Aug 19, 2017 | Updated: 10:39 AM EDT

Evidences Of Earliest Winged Mammals Were Discovered From the Jurassic Period In China

Aug 10, 2017 02:13 PM EDT

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The discovery of two 160-million-year-old fossils from Tiaojishan Formation northeast of Beijing, China suggests that the precursors of mammals were evolved to live in trees. An international team of scientists from the University of Chicago and Beijing Museum of Natural History has brought out that these two species are the earliest known mammal species who used to glide for their transportation.

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In the journal of Nature scientists explained, those mammal species were from Jurassic age and had long limbs, long hand and foot fingers, and wing-like membranes for tree-to-tree gliding. Scientists named those species as Maiopatagium furculiferum and Vilevolodon diplomylos.

Professor of organismal biology and anatomy at the University of Chicago Dr. Zhe-Xi Luo said in the paper,“These Jurassic mammals are true 'the first in glide. In a way, they got the first wings among all mammals”. he also explained, these two species were evolved 100-million-year earlier than the modern mammal fliers.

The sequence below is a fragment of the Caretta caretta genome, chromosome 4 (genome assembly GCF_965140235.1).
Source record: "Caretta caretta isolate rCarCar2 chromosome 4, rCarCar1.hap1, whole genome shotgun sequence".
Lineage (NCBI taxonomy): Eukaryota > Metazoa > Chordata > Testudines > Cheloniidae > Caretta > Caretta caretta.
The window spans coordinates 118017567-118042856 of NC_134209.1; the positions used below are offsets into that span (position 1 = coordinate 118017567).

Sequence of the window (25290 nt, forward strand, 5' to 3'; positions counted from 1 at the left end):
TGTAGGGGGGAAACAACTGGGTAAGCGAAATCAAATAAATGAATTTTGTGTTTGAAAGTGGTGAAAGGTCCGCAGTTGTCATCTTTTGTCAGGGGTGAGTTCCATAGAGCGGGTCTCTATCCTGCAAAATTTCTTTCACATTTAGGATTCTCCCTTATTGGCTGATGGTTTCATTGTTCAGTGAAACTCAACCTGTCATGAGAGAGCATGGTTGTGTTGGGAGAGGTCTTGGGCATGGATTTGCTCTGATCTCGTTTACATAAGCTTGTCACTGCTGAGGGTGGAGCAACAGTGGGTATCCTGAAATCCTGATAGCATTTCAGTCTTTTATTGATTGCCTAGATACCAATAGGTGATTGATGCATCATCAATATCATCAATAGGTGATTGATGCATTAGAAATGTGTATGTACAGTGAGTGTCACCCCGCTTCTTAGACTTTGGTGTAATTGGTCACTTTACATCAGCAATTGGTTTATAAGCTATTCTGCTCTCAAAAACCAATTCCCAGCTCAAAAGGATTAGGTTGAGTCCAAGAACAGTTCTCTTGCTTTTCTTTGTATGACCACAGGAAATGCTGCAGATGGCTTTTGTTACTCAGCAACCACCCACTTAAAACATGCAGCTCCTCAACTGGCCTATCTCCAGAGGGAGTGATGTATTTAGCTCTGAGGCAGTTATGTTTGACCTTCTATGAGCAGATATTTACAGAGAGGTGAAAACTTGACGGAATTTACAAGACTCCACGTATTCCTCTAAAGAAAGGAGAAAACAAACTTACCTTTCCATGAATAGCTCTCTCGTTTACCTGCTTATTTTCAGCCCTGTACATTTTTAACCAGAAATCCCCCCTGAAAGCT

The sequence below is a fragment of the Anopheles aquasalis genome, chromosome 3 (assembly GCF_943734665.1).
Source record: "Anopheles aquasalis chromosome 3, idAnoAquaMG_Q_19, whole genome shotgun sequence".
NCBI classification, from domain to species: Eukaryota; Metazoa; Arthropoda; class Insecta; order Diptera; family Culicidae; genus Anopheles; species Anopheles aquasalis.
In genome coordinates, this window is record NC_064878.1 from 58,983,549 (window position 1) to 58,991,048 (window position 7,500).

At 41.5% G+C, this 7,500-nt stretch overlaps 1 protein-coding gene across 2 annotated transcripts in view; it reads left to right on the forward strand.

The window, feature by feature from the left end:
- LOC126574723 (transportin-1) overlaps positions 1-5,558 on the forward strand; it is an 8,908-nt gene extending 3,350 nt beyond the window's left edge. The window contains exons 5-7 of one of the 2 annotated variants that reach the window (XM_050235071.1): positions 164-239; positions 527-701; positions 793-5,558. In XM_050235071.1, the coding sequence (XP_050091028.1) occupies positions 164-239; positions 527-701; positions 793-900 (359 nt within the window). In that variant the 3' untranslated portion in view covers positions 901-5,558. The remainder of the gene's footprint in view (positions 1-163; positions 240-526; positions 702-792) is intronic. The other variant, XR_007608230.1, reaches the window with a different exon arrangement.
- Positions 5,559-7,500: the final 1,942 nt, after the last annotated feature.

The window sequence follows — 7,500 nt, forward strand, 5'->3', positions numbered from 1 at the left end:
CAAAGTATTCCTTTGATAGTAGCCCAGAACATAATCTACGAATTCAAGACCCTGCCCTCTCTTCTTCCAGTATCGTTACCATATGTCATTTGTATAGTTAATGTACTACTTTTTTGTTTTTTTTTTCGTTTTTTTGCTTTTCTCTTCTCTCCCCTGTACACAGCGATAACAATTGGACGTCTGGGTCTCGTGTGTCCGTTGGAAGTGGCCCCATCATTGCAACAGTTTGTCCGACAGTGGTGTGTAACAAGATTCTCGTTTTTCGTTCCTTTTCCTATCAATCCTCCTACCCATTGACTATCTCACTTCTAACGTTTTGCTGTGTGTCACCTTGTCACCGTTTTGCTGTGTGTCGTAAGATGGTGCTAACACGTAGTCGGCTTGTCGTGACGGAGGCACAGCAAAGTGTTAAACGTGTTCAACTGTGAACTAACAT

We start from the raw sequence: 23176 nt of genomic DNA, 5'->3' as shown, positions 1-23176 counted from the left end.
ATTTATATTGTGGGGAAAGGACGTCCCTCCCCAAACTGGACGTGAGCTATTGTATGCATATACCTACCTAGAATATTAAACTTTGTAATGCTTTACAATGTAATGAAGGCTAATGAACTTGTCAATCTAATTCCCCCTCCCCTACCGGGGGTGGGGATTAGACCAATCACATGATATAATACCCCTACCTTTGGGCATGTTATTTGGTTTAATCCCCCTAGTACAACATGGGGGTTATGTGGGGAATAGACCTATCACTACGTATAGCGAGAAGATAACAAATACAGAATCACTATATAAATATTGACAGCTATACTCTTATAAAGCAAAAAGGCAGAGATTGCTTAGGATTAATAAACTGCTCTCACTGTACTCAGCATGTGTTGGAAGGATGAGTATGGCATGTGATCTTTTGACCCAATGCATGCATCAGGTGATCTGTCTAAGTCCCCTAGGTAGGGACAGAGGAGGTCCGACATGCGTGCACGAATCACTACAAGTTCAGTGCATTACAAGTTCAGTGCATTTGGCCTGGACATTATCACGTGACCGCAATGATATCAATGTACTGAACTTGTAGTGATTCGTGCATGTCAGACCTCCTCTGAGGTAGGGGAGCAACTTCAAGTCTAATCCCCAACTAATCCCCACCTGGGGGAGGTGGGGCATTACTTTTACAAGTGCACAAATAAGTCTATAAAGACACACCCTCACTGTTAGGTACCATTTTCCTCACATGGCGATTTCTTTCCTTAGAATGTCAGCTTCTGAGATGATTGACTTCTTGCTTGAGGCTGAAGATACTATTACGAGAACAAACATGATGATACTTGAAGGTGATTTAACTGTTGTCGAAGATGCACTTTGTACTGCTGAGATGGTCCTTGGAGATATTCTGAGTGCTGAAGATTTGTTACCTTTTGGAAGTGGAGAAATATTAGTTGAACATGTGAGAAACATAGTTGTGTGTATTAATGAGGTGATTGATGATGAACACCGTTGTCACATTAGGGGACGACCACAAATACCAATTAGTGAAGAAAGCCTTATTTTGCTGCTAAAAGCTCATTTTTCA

According to Phys, an ability to glide allowed them to find foods and keeps the safe from the risk of ground attacks. However, most of the mammals are evolved to live on land but there are also some volant animals like a sugar glider, bats, flying squirrels get to see in modern days. Discovery of the Jurassic Maiopatagium and Vilevolodon would help to understand the transition between land and aerial habitats, co-author David Grossnickle explained.

Both of the fossils belong to the haramiyidan family that is the long extinct branch of the modern mammalian evolutionary tree. In spite of having a long gap in the evolutionary calendar they still share similar ecology with modern gliders with some significant differences. Modern gliders usually diet on seeds, fruits and other soft parts of flowering plants as they are herbivorous but, in Jurassic period gymnosperm plants like cycads, gingkoes and conifers have the abundance.


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